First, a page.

"Look, I didn't ask for the [school board] policy, and I didn't lobby for the policy," he says. "I knew nothing of the policy until it was passed and I was sent a memorandum telling me that I was going to get paid for the days I missed. I'm just doing what the board has me do."

Long before Eggelletion was a politician, he was a teacher, first employed by the board in 1974. It wasn't until 1988 that he became a Lauderhill Lakes councilman. In 1992, he became a state representative, which forced him to take months off from his teacher's job to work in Tallahasseee. He says that during his first year as a teacher/ state representative, he used vacation and personal days he'd accumulated to make up for the months he missed and didn't lose any pay.

Then the policy that outright paid him for the time he was gone and kept his vacation time and personal days intact was unanimously passed. But Eggelletion's dual positions still presented a problem for students, who lost continuity in the classroom. On top of that, the school board had to pay another teacher to fill in for him. So in 1996 he was transferred to the then brand-new diversity office. There he would retain his teacher's status, which kept his summers free. And he wouldn't be missed. At least not by students.

"Certainly we haven't been able to move as fast as we'd like on some things without Joe here full-time," says Dorsey Miller, the school board administrator who oversees the diversity office. "We've had to revise some start dates and some completion dates for some projects. Of course everybody likes to have somebody there every day."

Miller also brings up the $48 million grant to justify Eggelletion's absence. While Eggelletion's role certainly was important in getting the grant, officials say several members of the South Florida delegation also helped make it happen. It was state Sen. Mario Diaz-Balart (R-Miami), for instance, who played the role of chief negotiator for the money.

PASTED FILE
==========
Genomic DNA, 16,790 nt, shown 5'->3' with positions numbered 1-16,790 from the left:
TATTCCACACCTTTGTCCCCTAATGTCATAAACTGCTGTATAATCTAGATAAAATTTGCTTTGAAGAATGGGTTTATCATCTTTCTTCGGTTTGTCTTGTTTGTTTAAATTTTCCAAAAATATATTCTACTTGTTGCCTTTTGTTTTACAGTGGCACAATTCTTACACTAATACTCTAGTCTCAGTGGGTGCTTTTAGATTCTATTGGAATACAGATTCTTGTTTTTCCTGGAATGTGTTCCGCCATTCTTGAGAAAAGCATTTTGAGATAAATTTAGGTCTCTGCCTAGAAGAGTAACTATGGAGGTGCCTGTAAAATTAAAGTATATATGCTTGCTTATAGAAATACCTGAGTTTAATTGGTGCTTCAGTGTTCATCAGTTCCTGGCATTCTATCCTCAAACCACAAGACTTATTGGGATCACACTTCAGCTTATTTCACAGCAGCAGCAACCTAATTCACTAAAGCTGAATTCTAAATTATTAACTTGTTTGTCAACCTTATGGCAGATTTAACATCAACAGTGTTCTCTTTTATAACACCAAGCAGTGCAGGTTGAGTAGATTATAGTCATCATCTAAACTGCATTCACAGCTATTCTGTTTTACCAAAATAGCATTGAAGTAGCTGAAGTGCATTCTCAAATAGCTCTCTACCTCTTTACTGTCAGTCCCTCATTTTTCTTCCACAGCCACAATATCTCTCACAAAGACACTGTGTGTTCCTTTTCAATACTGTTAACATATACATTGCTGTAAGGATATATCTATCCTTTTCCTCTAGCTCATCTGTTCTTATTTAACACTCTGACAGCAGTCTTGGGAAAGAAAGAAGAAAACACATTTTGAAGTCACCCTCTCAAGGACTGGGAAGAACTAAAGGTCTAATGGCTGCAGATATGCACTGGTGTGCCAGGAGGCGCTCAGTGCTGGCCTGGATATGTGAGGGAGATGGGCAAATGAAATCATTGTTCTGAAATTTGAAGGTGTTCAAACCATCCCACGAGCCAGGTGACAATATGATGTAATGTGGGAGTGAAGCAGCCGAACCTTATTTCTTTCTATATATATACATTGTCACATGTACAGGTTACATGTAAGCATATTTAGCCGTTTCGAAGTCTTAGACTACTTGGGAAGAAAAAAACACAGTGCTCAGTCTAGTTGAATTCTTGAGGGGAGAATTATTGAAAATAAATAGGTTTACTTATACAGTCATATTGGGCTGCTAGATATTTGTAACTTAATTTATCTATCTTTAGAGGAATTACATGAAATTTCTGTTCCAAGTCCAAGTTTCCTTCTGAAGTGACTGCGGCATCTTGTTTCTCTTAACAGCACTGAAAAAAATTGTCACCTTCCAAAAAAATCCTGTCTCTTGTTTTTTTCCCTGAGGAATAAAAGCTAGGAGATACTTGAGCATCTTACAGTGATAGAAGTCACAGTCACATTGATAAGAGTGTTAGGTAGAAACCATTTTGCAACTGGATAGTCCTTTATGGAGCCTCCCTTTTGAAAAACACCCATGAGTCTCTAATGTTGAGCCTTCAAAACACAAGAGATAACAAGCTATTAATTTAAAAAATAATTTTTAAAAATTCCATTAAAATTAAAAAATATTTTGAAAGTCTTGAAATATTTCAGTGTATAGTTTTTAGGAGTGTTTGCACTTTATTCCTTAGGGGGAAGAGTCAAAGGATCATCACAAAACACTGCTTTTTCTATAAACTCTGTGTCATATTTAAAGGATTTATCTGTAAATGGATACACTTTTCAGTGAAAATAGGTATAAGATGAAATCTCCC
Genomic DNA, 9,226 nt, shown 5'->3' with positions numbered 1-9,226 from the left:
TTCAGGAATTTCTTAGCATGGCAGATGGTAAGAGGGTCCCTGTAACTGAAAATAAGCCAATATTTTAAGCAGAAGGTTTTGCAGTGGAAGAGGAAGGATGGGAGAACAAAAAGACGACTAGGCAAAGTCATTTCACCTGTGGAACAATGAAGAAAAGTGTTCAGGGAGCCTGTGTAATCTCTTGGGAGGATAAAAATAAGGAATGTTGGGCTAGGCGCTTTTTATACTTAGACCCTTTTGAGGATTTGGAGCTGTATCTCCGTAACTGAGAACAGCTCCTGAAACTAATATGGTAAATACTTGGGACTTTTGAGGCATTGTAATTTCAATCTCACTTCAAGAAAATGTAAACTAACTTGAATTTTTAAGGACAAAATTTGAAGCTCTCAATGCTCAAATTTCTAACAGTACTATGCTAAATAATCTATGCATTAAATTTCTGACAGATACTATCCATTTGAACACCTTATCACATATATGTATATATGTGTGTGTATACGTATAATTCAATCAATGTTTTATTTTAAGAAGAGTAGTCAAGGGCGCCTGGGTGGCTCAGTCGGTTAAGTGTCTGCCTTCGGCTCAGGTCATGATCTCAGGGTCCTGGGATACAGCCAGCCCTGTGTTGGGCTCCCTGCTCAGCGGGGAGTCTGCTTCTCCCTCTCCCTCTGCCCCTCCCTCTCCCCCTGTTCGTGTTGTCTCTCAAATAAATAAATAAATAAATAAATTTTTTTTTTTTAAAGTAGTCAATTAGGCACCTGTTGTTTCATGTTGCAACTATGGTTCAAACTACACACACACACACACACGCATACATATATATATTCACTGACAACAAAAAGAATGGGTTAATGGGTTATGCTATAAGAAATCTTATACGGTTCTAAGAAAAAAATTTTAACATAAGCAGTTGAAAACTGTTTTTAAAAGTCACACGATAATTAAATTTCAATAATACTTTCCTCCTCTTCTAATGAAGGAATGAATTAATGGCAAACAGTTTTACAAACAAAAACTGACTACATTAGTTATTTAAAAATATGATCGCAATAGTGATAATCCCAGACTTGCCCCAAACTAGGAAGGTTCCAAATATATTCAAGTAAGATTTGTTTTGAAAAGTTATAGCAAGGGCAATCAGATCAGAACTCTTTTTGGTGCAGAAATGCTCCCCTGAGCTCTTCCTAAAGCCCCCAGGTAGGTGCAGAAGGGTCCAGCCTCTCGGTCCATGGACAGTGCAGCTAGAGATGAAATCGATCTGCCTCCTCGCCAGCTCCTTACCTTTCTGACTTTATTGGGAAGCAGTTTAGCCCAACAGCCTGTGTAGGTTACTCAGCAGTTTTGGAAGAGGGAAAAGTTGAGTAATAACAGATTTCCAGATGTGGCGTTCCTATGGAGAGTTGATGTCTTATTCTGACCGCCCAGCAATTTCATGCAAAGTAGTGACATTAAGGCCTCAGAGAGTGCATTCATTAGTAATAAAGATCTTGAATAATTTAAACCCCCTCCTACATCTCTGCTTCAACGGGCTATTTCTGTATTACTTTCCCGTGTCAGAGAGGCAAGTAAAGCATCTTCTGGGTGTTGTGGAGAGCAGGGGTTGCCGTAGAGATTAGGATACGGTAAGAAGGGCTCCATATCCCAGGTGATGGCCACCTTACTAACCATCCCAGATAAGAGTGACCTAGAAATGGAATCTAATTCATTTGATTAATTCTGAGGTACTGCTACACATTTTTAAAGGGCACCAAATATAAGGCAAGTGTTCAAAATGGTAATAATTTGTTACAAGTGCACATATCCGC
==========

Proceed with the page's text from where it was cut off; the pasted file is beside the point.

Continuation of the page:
"I sent a thank-you note to Diaz-Balart, not Eggelletion," says school board chairperson Lois Wexler.

Wexler, who voted for the employment policy benefiting Eggelletion, now says she doesn't agree with it. Wexler says the school board would do better to follow the lead of the Broward County Property Appraiser's Office, which employs state Rep. Tracy Stafford. Stafford also has to work several months in Tallahassee, but the appraiser's office doesn't pay him for the 11-week legislative session, and he uses accrued vacation time and personal days to make up for other weeks he needs to be in Tallahassee.

While Wexler may have a good point, Eggelletion counters that she has an ulterior motive for bringing up the issue in the first place. He says Wexler is trying to sack him in a game of political football that began when he drew single-member districts for school board members a couple of years ago (which was a task he did outside both his school board and state rep jobs). Wexler complained publicly that Eggelletion drew her district in an unfair way to try to drum her out of office. Eggelletion and Wexler remain foes today.

Political animosity or not, there is no known plan by Wexler or any other school board member to change the policy as Eggelletion returns to work at the board's K.C. Wright building this school year, which is fine with Eggelletion.

"I think that everybody has a right to earn an income," he says, "and merely because I work in the public sector, it should not diminish my right to earn that income. I will submit to you that I am effective in both those jobs."